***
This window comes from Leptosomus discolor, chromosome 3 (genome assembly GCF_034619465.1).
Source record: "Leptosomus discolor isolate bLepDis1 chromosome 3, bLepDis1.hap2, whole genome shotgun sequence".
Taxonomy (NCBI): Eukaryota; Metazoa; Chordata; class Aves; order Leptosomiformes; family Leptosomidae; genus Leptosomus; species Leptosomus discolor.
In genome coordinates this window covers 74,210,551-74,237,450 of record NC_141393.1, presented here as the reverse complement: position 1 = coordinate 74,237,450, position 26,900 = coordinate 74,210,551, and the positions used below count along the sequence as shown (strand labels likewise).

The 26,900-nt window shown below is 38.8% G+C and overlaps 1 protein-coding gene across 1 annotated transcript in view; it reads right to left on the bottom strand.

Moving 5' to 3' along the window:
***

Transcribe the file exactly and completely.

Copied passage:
This window comes from Leptosomus discolor, chromosome 3 (genome assembly GCF_034619465.1).
Source record: "Leptosomus discolor isolate bLepDis1 chromosome 3, bLepDis1.hap2, whole genome shotgun sequence".
Taxonomy (NCBI): Eukaryota; Metazoa; Chordata; class Aves; order Leptosomiformes; family Leptosomidae; genus Leptosomus; species Leptosomus discolor.
In genome coordinates this window covers 74,210,551-74,237,450 of record NC_141393.1, presented here as the reverse complement: position 1 = coordinate 74,237,450, position 26,900 = coordinate 74,210,551, and the positions used below count along the sequence as shown (strand labels likewise).

The 26,900-nt window shown below is 38.8% G+C and overlaps 1 protein-coding gene across 1 annotated transcript in view; it reads right to left on the bottom strand.

Moving 5' to 3' along the window: